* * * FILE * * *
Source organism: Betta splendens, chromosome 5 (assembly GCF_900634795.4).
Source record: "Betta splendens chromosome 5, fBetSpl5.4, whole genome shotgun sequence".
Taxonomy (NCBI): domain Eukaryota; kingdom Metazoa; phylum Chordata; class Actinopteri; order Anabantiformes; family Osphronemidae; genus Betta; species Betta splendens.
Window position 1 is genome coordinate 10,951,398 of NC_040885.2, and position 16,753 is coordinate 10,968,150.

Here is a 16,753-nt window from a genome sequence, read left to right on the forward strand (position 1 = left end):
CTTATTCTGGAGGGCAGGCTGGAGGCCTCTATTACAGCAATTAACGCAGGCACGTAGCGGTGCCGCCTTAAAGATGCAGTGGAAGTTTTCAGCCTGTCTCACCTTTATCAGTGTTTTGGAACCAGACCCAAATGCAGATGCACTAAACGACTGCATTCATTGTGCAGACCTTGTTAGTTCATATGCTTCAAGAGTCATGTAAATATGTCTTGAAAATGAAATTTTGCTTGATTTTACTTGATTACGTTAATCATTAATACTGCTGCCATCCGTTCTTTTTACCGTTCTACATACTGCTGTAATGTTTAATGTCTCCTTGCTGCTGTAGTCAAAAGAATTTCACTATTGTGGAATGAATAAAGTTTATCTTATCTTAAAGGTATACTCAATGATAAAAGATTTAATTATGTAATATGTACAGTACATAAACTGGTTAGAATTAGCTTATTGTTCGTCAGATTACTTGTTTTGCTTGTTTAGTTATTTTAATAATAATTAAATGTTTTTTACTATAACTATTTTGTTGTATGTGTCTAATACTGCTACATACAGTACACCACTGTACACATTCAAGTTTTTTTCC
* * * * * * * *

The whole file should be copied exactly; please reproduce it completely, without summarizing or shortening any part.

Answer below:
Source organism: Betta splendens, chromosome 5 (assembly GCF_900634795.4).
Source record: "Betta splendens chromosome 5, fBetSpl5.4, whole genome shotgun sequence".
Taxonomy (NCBI): domain Eukaryota; kingdom Metazoa; phylum Chordata; class Actinopteri; order Anabantiformes; family Osphronemidae; genus Betta; species Betta splendens.
Window position 1 is genome coordinate 10,951,398 of NC_040885.2, and position 16,753 is coordinate 10,968,150.

Here is a 16,753-nt window from a genome sequence, read left to right on the forward strand (position 1 = left end):
CTTATTCTGGAGGGCAGGCTGGAGGCCTCTATTACAGCAATTAACGCAGGCACGTAGCGGTGCCGCCTTAAAGATGCAGTGGAAGTTTTCAGCCTGTCTCACCTTTATCAGTGTTTTGGAACCAGACCCAAATGCAGATGCACTAAACGACTGCATTCATTGTGCAGACCTTGTTAGTTCATATGCTTCAAGAGTCATGTAAATATGTCTTGAAAATGAAATTTTGCTTGATTTTACTTGATTACGTTAATCATTAATACTGCTGCCATCCGTTCTTTTTACCGTTCTACATACTGCTGTAATGTTTAATGTCTCCTTGCTGCTGTAGTCAAAAGAATTTCACTATTGTGGAATGAATAAAGTTTATCTTATCTTAAAGGTATACTCAATGATAAAAGATTTAATTATGTAATATGTACAGTACATAAACTGGTTAGAATTAGCTTATTGTTCGTCAGATTACTTGTTTTGCTTGTTTAGTTATTTTAATAATAATTAAATGTTTTTTACTATAACTATTTTGTTGTATGTGTCTAATACTGCTACATACAGTACACCACTGTACACATTCAAGTTTTTTTCC